To continue on with the example that Larien gave, the registered name of Jinx Vom Wildhaus indicates that Jinx came from the J litter bred by Wildhaus kennels. "Haus", German for "House" is masculine so the "from" part has to agree with the "House" part, and "Vom" is used in this case. The Von/Vom has nothing to do with the gender of the dog, or the owner, or the breeder, though this is a common for native speakers of English to mistakenly make that association since the concept of common, everday nouns having gender is pretty odd!

American naming conventions are more flexible, and more creative. They usually work into the registered name the name of the kennel or breeder or owner, the name of the parents (like what Robin suggested), and instead of using the alphabet to identify pups from the same litter (though some breeders will use the alphabet), they usually use a common theme.

So for one litter, the common theme may be "Fire", and all the pups have the word "Fire" worked into their registered name. Or the common theme could be sport cars, or precious metals, for example. I think there is one member on this board who got a pup from a litter that was born on Christmas day, so the common theme was, of course, Christmas!

Some breeders will name and register the puppies before they go to their new home, others will give the new owners the choice of picking a name, but it has to follow their particular naming convention, some breeders will ask that a particular naming convention be used by the new owners, but don't require it, and others don't use a naming convention at all, and the new owner can register their dogs anything they would like.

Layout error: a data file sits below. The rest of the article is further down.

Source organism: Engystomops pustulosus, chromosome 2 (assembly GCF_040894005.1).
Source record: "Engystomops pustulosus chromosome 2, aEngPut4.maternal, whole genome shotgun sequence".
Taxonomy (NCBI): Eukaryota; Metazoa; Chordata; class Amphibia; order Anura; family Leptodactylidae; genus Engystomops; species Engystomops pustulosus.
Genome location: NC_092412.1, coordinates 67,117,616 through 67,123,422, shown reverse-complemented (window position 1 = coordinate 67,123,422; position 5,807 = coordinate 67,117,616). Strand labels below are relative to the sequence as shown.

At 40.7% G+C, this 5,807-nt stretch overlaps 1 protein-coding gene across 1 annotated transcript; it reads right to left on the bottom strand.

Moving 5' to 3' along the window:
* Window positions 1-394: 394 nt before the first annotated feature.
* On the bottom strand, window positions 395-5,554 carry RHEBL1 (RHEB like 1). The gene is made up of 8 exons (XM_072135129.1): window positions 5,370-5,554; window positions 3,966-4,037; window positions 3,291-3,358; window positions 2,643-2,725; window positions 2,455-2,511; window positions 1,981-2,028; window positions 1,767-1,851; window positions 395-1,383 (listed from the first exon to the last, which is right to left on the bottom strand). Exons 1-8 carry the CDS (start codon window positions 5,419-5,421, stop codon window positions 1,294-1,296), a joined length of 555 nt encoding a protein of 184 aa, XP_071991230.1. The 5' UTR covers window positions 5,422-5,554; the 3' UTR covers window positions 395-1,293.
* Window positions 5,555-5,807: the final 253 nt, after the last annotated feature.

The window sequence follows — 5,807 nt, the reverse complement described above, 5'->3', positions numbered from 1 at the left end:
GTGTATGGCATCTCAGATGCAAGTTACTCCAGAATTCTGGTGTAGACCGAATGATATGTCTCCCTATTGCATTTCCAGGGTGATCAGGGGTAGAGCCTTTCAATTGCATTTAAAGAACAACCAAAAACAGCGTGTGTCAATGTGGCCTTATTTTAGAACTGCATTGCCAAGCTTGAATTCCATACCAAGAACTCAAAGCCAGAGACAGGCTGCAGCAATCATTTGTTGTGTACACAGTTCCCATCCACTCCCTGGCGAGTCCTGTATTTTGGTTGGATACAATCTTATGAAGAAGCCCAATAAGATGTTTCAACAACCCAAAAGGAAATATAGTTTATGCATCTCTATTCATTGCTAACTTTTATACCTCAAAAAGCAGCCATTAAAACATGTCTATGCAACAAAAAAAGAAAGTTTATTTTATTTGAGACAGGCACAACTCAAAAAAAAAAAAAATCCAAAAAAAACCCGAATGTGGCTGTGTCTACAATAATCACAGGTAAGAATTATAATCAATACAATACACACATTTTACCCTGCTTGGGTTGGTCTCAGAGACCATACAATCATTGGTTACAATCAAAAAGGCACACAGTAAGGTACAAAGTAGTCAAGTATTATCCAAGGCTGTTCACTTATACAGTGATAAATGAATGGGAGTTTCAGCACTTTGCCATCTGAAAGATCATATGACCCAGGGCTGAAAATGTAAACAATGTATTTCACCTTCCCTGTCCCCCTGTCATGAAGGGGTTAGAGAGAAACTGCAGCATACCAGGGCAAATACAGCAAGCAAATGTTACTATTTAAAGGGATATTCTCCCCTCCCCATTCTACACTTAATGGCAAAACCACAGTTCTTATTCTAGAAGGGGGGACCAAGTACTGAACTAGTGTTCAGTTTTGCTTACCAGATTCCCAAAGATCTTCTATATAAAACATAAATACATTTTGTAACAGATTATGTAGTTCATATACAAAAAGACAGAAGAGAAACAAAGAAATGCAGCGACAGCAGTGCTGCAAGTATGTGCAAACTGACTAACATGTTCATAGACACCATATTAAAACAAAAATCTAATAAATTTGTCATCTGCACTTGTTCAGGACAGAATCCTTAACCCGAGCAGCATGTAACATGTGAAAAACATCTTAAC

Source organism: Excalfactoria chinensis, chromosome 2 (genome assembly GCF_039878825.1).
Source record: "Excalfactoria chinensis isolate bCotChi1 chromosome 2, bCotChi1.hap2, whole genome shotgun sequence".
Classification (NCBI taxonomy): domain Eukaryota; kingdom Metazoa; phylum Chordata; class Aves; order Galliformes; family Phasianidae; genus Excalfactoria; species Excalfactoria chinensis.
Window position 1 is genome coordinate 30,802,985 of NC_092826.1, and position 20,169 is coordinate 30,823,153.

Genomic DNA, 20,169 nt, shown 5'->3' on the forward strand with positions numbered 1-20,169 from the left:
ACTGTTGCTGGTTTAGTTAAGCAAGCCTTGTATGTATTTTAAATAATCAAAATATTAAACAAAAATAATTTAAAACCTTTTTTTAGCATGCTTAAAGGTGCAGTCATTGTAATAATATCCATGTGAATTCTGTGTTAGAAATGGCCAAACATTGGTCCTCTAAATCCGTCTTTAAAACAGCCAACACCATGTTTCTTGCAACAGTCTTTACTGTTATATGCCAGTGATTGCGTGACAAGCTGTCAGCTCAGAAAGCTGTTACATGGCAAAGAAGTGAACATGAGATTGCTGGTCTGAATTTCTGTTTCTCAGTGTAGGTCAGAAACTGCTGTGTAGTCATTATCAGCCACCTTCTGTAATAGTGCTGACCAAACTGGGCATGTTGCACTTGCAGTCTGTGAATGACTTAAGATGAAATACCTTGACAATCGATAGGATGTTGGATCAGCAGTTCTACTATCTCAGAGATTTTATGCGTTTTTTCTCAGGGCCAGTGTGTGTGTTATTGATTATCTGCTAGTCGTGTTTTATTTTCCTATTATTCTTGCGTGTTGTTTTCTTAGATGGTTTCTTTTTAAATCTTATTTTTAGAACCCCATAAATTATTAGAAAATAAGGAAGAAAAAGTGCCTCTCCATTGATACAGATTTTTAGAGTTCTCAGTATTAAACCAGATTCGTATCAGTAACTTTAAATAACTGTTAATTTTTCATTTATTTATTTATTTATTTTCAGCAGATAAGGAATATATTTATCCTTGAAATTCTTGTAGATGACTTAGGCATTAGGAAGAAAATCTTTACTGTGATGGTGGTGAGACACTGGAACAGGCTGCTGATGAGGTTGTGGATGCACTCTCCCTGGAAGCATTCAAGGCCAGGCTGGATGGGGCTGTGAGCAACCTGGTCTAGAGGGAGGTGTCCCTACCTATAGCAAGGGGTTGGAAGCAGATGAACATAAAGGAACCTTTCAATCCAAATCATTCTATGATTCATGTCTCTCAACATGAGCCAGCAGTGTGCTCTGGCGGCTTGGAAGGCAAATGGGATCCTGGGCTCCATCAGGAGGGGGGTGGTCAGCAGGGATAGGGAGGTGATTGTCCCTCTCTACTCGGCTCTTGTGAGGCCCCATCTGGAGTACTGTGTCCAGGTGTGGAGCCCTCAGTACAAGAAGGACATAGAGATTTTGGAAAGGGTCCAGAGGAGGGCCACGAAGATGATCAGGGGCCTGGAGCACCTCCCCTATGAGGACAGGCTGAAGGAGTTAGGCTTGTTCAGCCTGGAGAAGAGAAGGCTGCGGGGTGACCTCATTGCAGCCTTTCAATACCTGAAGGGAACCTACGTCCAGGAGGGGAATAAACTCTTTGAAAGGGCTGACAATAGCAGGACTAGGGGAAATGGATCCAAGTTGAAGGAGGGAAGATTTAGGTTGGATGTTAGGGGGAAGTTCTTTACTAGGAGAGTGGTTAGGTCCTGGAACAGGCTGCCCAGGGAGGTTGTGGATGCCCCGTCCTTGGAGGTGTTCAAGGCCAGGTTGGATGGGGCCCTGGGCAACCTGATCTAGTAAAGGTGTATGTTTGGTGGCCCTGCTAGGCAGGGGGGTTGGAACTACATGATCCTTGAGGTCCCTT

It is okay to use fun/made up names like the ones you were considering if the breeder did not require any specific naming system. One thing that is frowned upon is to use another breeder's kennel name. For example, someone may see a dog's name with "Wildhaus" and think to themselves: "Wow, my house is just nuts with 16 kids and 14 dogs, and 31 cats! Calling my new dog: Fifi Vom Wildhaus would be a perfect fit!!!" That would be a BIG nono, even though there is nothing preventing them from doing so.
 

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Sometimes whatever word follows von/vom is the name of the kennel who bred the dog. So for example, there's a lot of Wildhaus kennel dogs here, so you'll see for example that darling puppy Jinx vom Wildhaus, named for the kennel she was bred at, and so because it's "vom" and the breeder's name is Chris I think, let's assume that means he's a guy, lol.
Chris Wild is a lady. Vom/von has to do with if the word following it is masculine or feminine, not of the person is. Just like in Spanish or French, the words themselves are masculine or feminine, like el lapiz or la flor. It has nothing to do with if the person or thing is male or female.

You can have a little fun with names if you don't have a breeder that requires you to use a certain name. My late Cash was Cash Money vom Tierheim, which means from the animal shelter.
 

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Discussion Starter #8
Thanks guys!! That explains everything in detail... as far as naming conventions goes. I am just stumped on this name.....
Any help is appreciated
Breeder: Golden Breed Kennel
Sire: Golden Breed's Color Copy call name "Z"
Grand-sire: marhaven's Color Guard call name "boss"
Dam: Golden Breed's Christmas Angel call name Amber
The breeder wants the puppys name to be: Golden Breed's (something with a z in it)..... that is her convention.... but ultimately we can do what we want. One of the other pups is named "GB zoom zoom".. call name Mazda!! Now I wish I had thought of that!!!! I like the zen idea.... hmmmmm.... :)
Any others?
TIA
 

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Discussion Starter #10
Emoore and robinhuerta, Thanks! Love the zen ideas.....